Stein:  That’s not it! We also started a bilingual entertainment site.  This was actually picking up steam, and going the direction that we wanted it to go, but we weren’t passionate about it.  I think this is why it failed, but everything is a lesson.  Had we not had the hot dog business, shirt business, entertainment website, we wouldn’t have Lil’ Libros.

Nunez: How would each of you define Lil Libros mission?

Stein: Our mission has always been to introduce bilingualism and encourage parents to read to their children at the earliest age by focusing on subjects they are familiar with, and making it as fun and rewarding as possible.

Rodriguez: Each book we are creating is a seed. A seed we hope a parent plants at home with their child. We want parents and children to love to read, to create those moments together.

Nunez: What’s been the biggest entrepreneurial lesson you’ve learned since starting Lil Libros?

Stein:  To be fearless. Not be afraid to ask for anything. The worst thing that you can hear is the word “no.” Rejection can be hurtful and discouraging but this is what makes us stronger. Stronger to succeed and prove everyone that anything is possible.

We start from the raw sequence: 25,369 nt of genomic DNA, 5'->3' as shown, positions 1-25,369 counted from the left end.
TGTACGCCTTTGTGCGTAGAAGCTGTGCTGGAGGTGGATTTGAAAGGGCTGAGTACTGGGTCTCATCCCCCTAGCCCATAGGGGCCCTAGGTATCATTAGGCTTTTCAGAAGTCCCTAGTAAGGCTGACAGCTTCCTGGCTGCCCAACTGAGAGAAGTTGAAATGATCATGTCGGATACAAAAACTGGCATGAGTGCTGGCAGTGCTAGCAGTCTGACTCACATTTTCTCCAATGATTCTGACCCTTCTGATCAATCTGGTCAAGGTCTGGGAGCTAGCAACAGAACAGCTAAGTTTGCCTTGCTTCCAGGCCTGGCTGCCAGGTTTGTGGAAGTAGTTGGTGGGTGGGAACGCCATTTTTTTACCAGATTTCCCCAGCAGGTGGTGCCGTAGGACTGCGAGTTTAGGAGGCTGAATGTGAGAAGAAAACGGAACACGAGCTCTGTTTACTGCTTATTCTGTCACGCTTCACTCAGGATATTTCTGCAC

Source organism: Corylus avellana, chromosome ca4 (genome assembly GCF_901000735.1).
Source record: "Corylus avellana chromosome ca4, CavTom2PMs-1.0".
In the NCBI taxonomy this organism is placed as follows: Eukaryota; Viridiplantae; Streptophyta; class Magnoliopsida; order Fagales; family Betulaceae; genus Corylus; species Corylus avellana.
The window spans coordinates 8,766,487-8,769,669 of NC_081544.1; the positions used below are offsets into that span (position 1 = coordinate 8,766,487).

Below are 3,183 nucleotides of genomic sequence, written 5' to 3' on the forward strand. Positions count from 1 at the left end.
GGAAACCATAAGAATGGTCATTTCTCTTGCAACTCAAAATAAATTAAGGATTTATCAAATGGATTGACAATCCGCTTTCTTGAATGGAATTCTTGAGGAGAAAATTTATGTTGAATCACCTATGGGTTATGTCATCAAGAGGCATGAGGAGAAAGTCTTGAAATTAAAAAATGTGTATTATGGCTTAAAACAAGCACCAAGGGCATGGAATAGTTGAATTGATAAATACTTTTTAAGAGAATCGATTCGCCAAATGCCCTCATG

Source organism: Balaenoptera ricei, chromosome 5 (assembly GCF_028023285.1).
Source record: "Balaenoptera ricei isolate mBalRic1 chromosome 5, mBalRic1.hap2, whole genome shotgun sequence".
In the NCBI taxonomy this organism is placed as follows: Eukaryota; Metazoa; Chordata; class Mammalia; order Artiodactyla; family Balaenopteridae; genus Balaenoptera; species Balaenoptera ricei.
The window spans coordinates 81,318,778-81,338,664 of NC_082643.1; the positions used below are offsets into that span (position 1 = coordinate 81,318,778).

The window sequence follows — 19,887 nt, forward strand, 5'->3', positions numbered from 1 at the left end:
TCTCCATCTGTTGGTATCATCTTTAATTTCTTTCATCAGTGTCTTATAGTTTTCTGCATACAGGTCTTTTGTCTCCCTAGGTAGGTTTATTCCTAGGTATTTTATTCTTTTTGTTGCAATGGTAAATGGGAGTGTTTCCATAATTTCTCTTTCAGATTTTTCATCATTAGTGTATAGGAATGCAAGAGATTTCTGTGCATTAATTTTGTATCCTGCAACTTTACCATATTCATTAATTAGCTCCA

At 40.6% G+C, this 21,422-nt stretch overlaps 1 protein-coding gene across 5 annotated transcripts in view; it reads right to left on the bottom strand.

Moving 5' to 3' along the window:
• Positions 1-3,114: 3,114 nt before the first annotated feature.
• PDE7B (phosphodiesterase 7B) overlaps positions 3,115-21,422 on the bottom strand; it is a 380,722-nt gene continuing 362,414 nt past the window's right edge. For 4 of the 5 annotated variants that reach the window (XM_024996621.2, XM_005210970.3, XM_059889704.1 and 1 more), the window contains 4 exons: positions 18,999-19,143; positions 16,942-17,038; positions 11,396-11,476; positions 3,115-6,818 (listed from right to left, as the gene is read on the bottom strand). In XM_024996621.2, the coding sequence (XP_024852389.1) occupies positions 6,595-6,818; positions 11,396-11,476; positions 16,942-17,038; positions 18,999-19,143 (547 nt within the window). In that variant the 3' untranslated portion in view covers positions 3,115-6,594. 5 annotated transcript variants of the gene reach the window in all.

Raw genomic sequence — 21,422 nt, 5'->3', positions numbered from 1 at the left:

Continue onto Forbes to read the complete article.

Dollar General Announces Call for New Vendors

LinkedIn

Suppliers, companies and manufacturers with exciting new products who want to reach millions of consumers and partner with one of America’s fastest-growing retailers that is currently listed #128 on the Fortune 500 list and posted $22 billion in FY 2016 sales, listen up!

Dollar General (NYSE: DG) is encouraging new suppliers and those who have not sold products to the Company within the past 18 months to apply to attend its inaugural Innovation and Supplier Diversity Summit in April 2018. The event aims to pair potential new vendors with respective Dollar General buyers and category managers. Suppliers must sell items in at least one of the following categories to be eligible to attend:

  • Beauty, Personal Care and Over-the-Counter/Wellness
  • General Merchandise/All Non-Food
  • Grocery.

“As part of Dollar General’s continual commitment to provide quality products at everyday low prices to our diverse consumer base, we are thrilled to announce our first Innovation and Supplier Diversity Summit scheduled for this spring,” said Jason Reiser, Dollar General’s executive vice president and chief merchandising officer. “Having the right products to best meet our customers’ needs is a foundational cornerstone at Dollar General. As such, we look forward to meeting with potential new vendors, learning about relevant products for our customers and expanding the number of unique and specialized offerings available in our stores.”